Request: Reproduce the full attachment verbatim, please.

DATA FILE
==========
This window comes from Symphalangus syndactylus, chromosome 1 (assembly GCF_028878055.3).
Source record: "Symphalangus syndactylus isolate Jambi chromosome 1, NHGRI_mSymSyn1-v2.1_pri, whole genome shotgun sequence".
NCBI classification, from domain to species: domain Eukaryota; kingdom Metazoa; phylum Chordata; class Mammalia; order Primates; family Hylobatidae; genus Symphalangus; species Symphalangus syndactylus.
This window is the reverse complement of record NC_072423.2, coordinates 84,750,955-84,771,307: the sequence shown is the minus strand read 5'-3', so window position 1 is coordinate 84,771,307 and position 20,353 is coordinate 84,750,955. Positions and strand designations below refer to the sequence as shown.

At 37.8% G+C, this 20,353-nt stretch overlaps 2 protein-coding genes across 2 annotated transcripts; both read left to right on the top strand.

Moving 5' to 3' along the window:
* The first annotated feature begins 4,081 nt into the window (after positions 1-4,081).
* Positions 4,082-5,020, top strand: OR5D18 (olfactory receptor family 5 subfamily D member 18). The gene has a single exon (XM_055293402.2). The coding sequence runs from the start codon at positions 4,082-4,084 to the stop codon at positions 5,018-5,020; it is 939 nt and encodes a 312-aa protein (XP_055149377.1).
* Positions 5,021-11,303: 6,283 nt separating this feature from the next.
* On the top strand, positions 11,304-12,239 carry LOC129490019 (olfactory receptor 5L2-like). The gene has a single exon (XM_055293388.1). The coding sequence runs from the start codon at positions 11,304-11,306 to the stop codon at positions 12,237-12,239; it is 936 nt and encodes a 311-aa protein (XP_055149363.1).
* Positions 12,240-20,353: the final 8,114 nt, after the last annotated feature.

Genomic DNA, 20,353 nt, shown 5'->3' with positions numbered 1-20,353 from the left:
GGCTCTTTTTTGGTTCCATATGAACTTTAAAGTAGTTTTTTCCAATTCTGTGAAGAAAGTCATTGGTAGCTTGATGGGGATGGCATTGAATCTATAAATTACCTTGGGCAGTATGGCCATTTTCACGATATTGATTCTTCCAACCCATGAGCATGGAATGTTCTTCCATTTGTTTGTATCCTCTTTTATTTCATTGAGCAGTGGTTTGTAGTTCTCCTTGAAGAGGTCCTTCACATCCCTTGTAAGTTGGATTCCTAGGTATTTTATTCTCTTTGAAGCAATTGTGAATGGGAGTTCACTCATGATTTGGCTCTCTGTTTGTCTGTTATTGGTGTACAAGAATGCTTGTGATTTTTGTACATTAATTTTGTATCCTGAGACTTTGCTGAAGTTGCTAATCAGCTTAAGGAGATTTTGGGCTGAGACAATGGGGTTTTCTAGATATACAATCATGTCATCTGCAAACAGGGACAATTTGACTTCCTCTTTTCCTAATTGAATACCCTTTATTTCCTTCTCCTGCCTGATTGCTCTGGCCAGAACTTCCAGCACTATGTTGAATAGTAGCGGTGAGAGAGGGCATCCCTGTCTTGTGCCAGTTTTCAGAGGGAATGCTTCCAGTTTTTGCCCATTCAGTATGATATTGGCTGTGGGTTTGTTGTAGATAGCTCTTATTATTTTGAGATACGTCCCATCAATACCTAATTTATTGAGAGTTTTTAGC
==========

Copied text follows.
This window comes from Symphalangus syndactylus, chromosome 1 (assembly GCF_028878055.3).
Source record: "Symphalangus syndactylus isolate Jambi chromosome 1, NHGRI_mSymSyn1-v2.1_pri, whole genome shotgun sequence".
NCBI classification, from domain to species: domain Eukaryota; kingdom Metazoa; phylum Chordata; class Mammalia; order Primates; family Hylobatidae; genus Symphalangus; species Symphalangus syndactylus.
This window is the reverse complement of record NC_072423.2, coordinates 84,750,955-84,771,307: the sequence shown is the minus strand read 5'-3', so window position 1 is coordinate 84,771,307 and position 20,353 is coordinate 84,750,955. Positions and strand designations below refer to the sequence as shown.

At 37.8% G+C, this 20,353-nt stretch overlaps 2 protein-coding genes across 2 annotated transcripts; both read left to right on the top strand.

Moving 5' to 3' along the window:
* The first annotated feature begins 4,081 nt into the window (after positions 1-4,081).
* Positions 4,082-5,020, top strand: OR5D18 (olfactory receptor family 5 subfamily D member 18). The gene has a single exon (XM_055293402.2). The coding sequence runs from the start codon at positions 4,082-4,084 to the stop codon at positions 5,018-5,020; it is 939 nt and encodes a 312-aa protein (XP_055149377.1).
* Positions 5,021-11,303: 6,283 nt separating this feature from the next.
* On the top strand, positions 11,304-12,239 carry LOC129490019 (olfactory receptor 5L2-like). The gene has a single exon (XM_055293388.1). The coding sequence runs from the start codon at positions 11,304-11,306 to the stop codon at positions 12,237-12,239; it is 936 nt and encodes a 311-aa protein (XP_055149363.1).
* Positions 12,240-20,353: the final 8,114 nt, after the last annotated feature.

Genomic DNA, 20,353 nt, shown 5'->3' with positions numbered 1-20,353 from the left:
GGCTCTTTTTTGGTTCCATATGAACTTTAAAGTAGTTTTTTCCAATTCTGTGAAGAAAGTCATTGGTAGCTTGATGGGGATGGCATTGAATCTATAAATTACCTTGGGCAGTATGGCCATTTTCACGATATTGATTCTTCCAACCCATGAGCATGGAATGTTCTTCCATTTGTTTGTATCCTCTTTTATTTCATTGAGCAGTGGTTTGTAGTTCTCCTTGAAGAGGTCCTTCACATCCCTTGTAAGTTGGATTCCTAGGTATTTTATTCTCTTTGAAGCAATTGTGAATGGGAGTTCACTCATGATTTGGCTCTCTGTTTGTCTGTTATTGGTGTACAAGAATGCTTGTGATTTTTGTACATTAATTTTGTATCCTGAGACTTTGCTGAAGTTGCTAATCAGCTTAAGGAGATTTTGGGCTGAGACAATGGGGTTTTCTAGATATACAATCATGTCATCTGCAAACAGGGACAATTTGACTTCCTCTTTTCCTAATTGAATACCCTTTATTTCCTTCTCCTGCCTGATTGCTCTGGCCAGAACTTCCAGCACTATGTTGAATAGTAGCGGTGAGAGAGGGCATCCCTGTCTTGTGCCAGTTTTCAGAGGGAATGCTTCCAGTTTTTGCCCATTCAGTATGATATTGGCTGTGGGTTTGTTGTAGATAGCTCTTATTATTTTGAGATACGTCCCATCAATACCTAATTTATTGAGAGTTTTTAGC